Safety & Security: Emergency Response
- Social Media's Role in Crisis Management
by Vivian Marinelli February 2016
It is difficult these days to find someone not on some form of social media — especially during sports and entertainment events. The 2014 World Cup final holds the record for the most tweets per second with 9,667. The game took more than three hours to complete, accumulating more than 100 million tweets.
- Accidental Deaths Prompt New Navy Safety Rules
by Takara Scott-Johnston December 2015
On April 24th, two Navy SEALs, Special Warfare Operator 1st Class Brett Allen Marihugh and 1st Class Seth Cody Lewis were found at the bottom of a combat training pool after attempting a breath-holding exercise. Both men perished. Marihugh and Lewis were conducting an off-hours workout at the pool by themselves.
- Shooter Injures Two, Kills Self Outside Sportsplex
by Jason Scott December 2015
Police in Taylor, Mich., say that a 7-year-old girl and her mother were shot and wounded last night in the parking lot outside the Taylor Sportsplex.
- HS Basketball Player Dies After Collapsing During Practice
by Jason Scott November 2015
A female basketball player at Notre Dame High School in California has died after collapsing during practice.
- Protestors Invade 'Monday Night Football'
by Jason Scott November 2015
Police have arrested and charged four people after protestors rappelled from an overhang at Bank of America Stadium and hung a banner during last night’s "Monday Night Football" game.
- WATCH: Severe Flooding Forces Stadium to Close Until Feb.
by Jason Scott October 2015
The Stadium Bowl in Tacoma, Wash., was so severely flooded by storm water that the stadium was ordered closed until February.
- Best Practices Guide Addresses High School Security Concerns
by Dennis Van Milligen October 2015
More than eight million students participate in interscholastic sports and afterschool programs annually, with approximately 336 million spectators attending those events. Threats, new and old, lurk around each corner, and for every athletic administrator tasked with providing a safe environment, the stakes have never been higher.
- Marathon Organizers Plan for Black Lives Matter Protest
by Jason Scott September 2015
The Twin Cities Marathon begins at 8 a.m. Sunday at U.S. Bank Stadium, the new home of the Minnesota Vikings, and ends near the Minnesota State Capitol -- but a group of protestors reportedly has plans to end the race sooner.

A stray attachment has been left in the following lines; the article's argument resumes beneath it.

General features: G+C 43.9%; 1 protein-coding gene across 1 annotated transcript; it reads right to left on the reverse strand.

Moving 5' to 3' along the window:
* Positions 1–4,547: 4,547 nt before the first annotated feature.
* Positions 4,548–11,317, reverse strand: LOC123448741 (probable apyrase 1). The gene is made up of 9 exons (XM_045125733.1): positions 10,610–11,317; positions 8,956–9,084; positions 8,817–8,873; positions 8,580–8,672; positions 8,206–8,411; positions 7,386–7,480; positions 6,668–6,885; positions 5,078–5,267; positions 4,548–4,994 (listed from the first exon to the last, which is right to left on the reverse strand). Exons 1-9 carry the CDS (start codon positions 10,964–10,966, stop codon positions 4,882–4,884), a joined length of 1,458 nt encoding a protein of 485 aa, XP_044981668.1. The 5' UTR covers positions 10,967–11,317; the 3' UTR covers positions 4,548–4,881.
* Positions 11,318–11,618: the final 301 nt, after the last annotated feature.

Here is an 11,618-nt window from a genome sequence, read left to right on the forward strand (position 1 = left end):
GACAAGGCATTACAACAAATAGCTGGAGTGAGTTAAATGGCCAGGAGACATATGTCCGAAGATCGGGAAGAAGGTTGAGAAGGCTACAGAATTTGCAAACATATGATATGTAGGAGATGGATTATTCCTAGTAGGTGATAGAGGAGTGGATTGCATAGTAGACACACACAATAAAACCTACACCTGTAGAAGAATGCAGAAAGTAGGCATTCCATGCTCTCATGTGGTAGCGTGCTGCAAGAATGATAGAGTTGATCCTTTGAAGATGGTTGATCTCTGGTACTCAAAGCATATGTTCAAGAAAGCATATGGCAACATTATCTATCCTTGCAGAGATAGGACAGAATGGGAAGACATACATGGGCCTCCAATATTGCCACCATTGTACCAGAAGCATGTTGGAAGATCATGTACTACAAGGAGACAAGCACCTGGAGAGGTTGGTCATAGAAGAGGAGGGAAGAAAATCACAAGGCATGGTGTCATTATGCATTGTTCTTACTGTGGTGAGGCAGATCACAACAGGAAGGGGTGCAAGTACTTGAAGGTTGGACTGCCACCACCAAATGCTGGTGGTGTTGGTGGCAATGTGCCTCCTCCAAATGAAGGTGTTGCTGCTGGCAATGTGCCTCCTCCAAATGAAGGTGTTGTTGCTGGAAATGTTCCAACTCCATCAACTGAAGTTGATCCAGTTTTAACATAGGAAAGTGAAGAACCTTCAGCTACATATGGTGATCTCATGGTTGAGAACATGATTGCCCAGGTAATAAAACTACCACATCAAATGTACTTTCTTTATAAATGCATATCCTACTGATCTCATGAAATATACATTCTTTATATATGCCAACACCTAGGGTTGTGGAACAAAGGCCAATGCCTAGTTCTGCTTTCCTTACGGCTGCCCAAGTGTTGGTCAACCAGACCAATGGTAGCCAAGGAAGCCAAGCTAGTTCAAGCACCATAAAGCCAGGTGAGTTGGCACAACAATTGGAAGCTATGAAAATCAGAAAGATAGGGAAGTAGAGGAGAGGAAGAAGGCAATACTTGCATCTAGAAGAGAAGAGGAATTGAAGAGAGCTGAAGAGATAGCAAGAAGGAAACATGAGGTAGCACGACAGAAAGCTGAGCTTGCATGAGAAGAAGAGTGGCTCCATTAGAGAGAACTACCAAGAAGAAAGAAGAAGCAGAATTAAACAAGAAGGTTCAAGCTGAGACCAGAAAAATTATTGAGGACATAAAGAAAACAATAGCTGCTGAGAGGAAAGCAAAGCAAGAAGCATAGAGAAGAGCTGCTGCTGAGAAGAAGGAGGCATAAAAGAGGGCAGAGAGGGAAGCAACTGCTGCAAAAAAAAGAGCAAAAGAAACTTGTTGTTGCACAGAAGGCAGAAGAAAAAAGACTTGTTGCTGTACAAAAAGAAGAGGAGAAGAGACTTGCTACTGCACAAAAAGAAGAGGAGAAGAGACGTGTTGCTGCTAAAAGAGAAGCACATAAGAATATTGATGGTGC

The St. Paul chapter of Black Lives Matter is planning a protest which leaders say will block the finish line and prevent runners from finishing the full 26.2 miles.
Organizer Rashad Turner says protestors will “become the finish line,” blocking the path of runners about a mile before the actual end of the race.
The Black Lives Matter group has protested in St. Paul before, causing disruptions to public transit. The protest is in response to recent allegations of police brutality in St. Paul.
“Our job as an organization is to keep the pressure on,” Turner said. “Our job is to let the community know that every day we are planning on dismantling white supremacy.”
Turner said the goal of the marathon protest is to get runners to unite.
“My hope is marathon runners realize they’re not going to be able to finish this race and instead of being angry and complaining, that they join in in the protest and stand in solidarity because justice is all we are asking for,” Turner said. “I’m not concerned about them feeling threatened. We’ve always been non-violent, we’ve been peaceful.”
St. Paul police have made few arrests at other Black Lives Matter protests and rallies, but Turner acknowledges that participants in the marathon protests may be subject to arrest.
Meanwhile, marathon organizers have said that their plans focus on keeping everyone safe.
“We are working closely with city officials to ensure the safety of all participants, volunteers and spectators,” Marathon organizing group Twin Cities in Motion said in a statement.
- Weekend Incidents Put Spotlight on Team Travel Safety
by Jason Scott August 2015
Accidents in Wisconsin and California involving vehicles carrying student-athletes put the spotlight on team travel safety over the weekend.
- Batboy Struck by Batter's Practice Swing Dies
by Emily Attwood August 2015
A 9-year-old batboy has died after being struck in the head with a bat during a game of the National Baseball Congress World Series in Wichita, Kan., on Saturday.
Kaiser Carlile was retrieving a bat after an out during a game between the Liberal Bee Jays and San Diego Waves when he crossed into the path of a batter taking practice swings. Carlile had been wearing a helmet at the time, as required by the NBC.
An umpire who is also a trained paramedic gave first aid until emergency responders arrived and transported Carlile to a local hospital where he died Sunday evening.
“With the permission of the family, and with much sorrow and a very broken heart, I regretfully inform everyone that Kaiser Carlile passed away earlier this evening," the team said in a statement.
The game between the Bee Jays and Waves continued after the incident, and played again on Sunday despite news of Carlile’s passing.
"No one wrote us a book to tell us how to do this,” said general manager Mike Carlile, a cousin of Kaiser’s. “We’re just dealing with it the best way we know how and that’s to keep coming out and keep honoring Kaiser on the field."